Materialise 3D Printing Technology Supports Coronavirus Containment Efforts
LEUVEN, Belgium, Mar 20, 2020 – 3D Printing technology may lend a hand in preventing the spread of the Coronavirus. Materialise, a Belgium-based pioneer in 3D printing, has designed a 3D printed door opener that makes it possible to open and close doors with your arm, removing the need for direct contact with door handles. The company is offering the printable design for free and calling upon the global 3D printing community to 3D print the door opener and make it available all around the world.
Experts believe that COVID-19 can survive on surfaces for an extended time, and door handles represent a high risk of contamination. The 3D printed door opener can be attached to existing door handles and features a paddle-shaped extension that allows people to open and close doors with their arm instead of their hands. For safety reasons, not all doors can remain open and by removing the need to touch door handles, the 3D printed door opener can help to reduce the spread of the virus.
The hands-free door opener can be fitted to a door handle without drilling holes or replacing the existing door handle. The first model can be attached to cylindrical handles but Materialise plans to introduce additional designs using different 3D printing technologies as needed in response to the spread of the Coronavirus.
The idea for the 3D printed door handle originated at an internal meeting to define measures to protect Materialise employees and visitors. It soon became clear that more people could benefit from this design and the company decided to make it available for free. Anyone with access to a 3D printer can download the design and 3D print it locally in a matter of hours. Through this technology, the 3D printed door opener could become available all over the world very quickly. In 2018 more than half a million 3D printers were sold globally. The file can be downloaded at https://www.materialise.com/en/hands-free-door-opener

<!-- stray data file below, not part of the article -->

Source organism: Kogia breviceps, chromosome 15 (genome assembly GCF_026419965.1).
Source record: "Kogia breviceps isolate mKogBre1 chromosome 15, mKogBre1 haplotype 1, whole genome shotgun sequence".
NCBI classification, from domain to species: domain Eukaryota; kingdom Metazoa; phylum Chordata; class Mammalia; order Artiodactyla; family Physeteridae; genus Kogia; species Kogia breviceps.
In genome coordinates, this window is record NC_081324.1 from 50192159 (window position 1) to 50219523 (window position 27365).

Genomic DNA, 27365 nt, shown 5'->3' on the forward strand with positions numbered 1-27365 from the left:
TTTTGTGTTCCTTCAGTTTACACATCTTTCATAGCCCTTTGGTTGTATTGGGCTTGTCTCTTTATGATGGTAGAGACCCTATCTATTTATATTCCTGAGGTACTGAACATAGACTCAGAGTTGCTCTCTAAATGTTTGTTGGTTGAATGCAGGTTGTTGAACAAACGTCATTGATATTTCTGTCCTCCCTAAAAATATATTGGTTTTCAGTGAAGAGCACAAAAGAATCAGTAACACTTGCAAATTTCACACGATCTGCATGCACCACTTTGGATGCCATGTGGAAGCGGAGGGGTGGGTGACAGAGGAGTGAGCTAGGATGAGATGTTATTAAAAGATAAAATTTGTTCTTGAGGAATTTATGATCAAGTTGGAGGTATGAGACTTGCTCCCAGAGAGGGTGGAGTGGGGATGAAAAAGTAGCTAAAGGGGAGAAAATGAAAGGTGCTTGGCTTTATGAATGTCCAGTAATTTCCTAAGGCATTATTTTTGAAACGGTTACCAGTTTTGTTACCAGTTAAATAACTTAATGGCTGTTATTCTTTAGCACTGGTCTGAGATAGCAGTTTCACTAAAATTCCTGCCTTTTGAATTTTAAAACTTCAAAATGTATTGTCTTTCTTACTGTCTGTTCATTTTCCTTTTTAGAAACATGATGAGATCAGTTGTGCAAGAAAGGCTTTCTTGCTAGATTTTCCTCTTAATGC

3D printing is a digital manufacturing technology that makes it possible to create products quickly and in small batches. 3D printing also makes it possible to manufacture locally. As travel and transport become more difficult, the ability to manufacture locally becomes more important.
“The power of 3D printing in combination with Materialise’s three decades of 3D printing expertise made it possible to turn an idea into an innovative product in less than 24 hours,” says Fried Vancraen CEO of Materialise. “By making the design available digitally, it can be produced on 3D printers everywhere and become available around the world in a matter of hours. In this case, we designed the product in Belgium and people in China, Europe or the U.S. can now 3D print the door opener locally.”
People who don’t have access to a 3D printer or a local 3D print factory can also order the door opener via the i.materialise portal. A set of two hands-free door openers, including screws, is available for 40 euro. Materialise has three decades of experience in 3D printing and runs one of the largest 3D print factories in the world.
Materialise incorporates three decades of 3D printing experience into a range of software solutions and 3D printing services, which together form the backbone of the 3D printing industry. Materialise’s open and flexible solutions enable players in a wide variety of industries, including healthcare, automotive, aerospace, art and design, and consumer goods, to build innovative 3D printing applications that aim to make the world a better and healthier place. Headquartered in Belgium, with branches worldwide, Materialise combines the largest group of software developers in the industry with one of the largest 3D printing facilities in the world. For additional information, visit www.materialise.com